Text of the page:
The last six-plus months have found me knee-deep in city home renovations, working on projects that have been twenty years in the making. We built our primary residence two decades ago, and it has elegantly housed a zillion humans and our furry companions. In that time, I cooked and served perhaps a zillion meals, and our appliances and center kitchen island became tired and weary and needed a refresh.
Building our home was intense. We picked out every last detail, down to the light switches. I remember not having any extra cash, and now that feeling is entirely back, it’s funny how things come full circle. I’ve hit the pause button on buying new clothes, and that’s extraordinary for me, as I’m around new clothes all the time. It’s been a good exercise, making me reacquainted with the pieces in my closet and reinforcing the idea of buying well. Interiors and wardrobes are serious business, and I’ve been logged out of my wardrobe building while concentrating on the home.
I started the whole endeavor when our range started misbehaving and was kicked into high gear when the refrigerator only cooled to 58 degrees. The Sub-Zero tech had a laundry list of must-do’s, and the Viking repairman, on speed dial back in the day, had been retired. I passed the Sub-Zero onto the tech; he and his wife and four sons were thrilled and sold the Viking on FaceBook Marketplace to a home chef who last bought a 60″ range from a church in Olcott, NY, manufactured in 1951. They did not go to landfill.
The floors were sanded. We initially thought we would only do the kitchen proper and the primary bath, and then realized that we were deeply in this, and why not the entire house, budget be damned. All of the floors were sanded and refinished, and they look sensational.
Our original perimeter kitchen cabinets are staying. Even after years of wear and tear, they are exceptional, and after this dust settles, I may go out on a limb and have them repainted. They are like the wardrobe mainstays: invest heavily and invest once. The kitchen island was the refresh needed. I wanted to reuse our original stainless sink (it has memories! I’ve bathed grandchildren in there!), yet our contractor, once on site, said he would not install an old sink on a new island. The kitchen sink has been the heartbeat of this entire project, holding up the process and causing me sleepless nights and anxiety. You might wonder how a kitchen sink can so move me, yet in my lifetime thus far, I’ve probably been at that kitchen sink more hours than perhaps anywhere else, except maybe getting needed shut-eye.
The sink arrived damaged. I wanted to use it, but my husband refused. I feel like my face is now damaged, with lines and etchings that won’t ever go away, so I thought, why not also the sink? And by damage, I should explain, showing signs of love and repetitive use. I drove to the plumbing outfit with that sink in the back of my car, begging and pleading for a timely replacement, and that was a hard no-go. It had to be reproduced in Europe and then sent over here, and would not be promised until late November, which means late December, which means no sink for Thanksgiving or even Christmas, so that was a thank you, but no, even though I know in my bones that good things take time, this couldn’t wait that long.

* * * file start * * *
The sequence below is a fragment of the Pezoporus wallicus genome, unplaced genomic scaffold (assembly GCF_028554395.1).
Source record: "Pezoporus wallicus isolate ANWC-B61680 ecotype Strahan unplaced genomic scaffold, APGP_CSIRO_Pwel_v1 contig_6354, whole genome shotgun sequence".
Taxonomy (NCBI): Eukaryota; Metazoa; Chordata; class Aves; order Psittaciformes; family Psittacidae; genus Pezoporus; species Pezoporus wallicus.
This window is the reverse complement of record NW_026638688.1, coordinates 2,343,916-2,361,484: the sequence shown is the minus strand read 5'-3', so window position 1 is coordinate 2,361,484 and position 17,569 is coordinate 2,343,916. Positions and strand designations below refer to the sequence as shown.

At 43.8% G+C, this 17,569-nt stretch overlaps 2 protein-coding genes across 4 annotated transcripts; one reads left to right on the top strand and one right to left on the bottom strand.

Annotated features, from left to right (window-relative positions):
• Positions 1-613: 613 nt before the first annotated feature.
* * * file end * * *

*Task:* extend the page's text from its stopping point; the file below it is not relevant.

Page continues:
I ordered a new, more expensive, different sink. I paid extra to have it express-shipped; again, budget be damned, how do I get in this pickle? The sink is now installed. I’m waiting to have the countertop templated. We are almost at the finish line. I’ve started to look at dresses again, yet we’re not out of the woods yet.
Building and renovating are huge and timely investments, and both have taken chunks of my life; I wouldn’t have it any other way. Building and renovating have taken huge chunks out of my husband financially, and I am forever grateful. I’ve been out of the loop a bit as my focus has been on this project, and I don’t want to get it wrong. I remind myself that when we were building our house twenty years ago, we did nothing else but concentrate on kids and home plans, and here we are again, focusing on our aging house and our now adult children—a new sweater I can do over, but a stone countertop, not.
My takeaway for you, if you are here and following, is to give yourself grace and time with the things that matter and make a difference to you. No one else is paying attention. It’s ultimately up to us to land where we dream.
Currently renovating, and every day dress.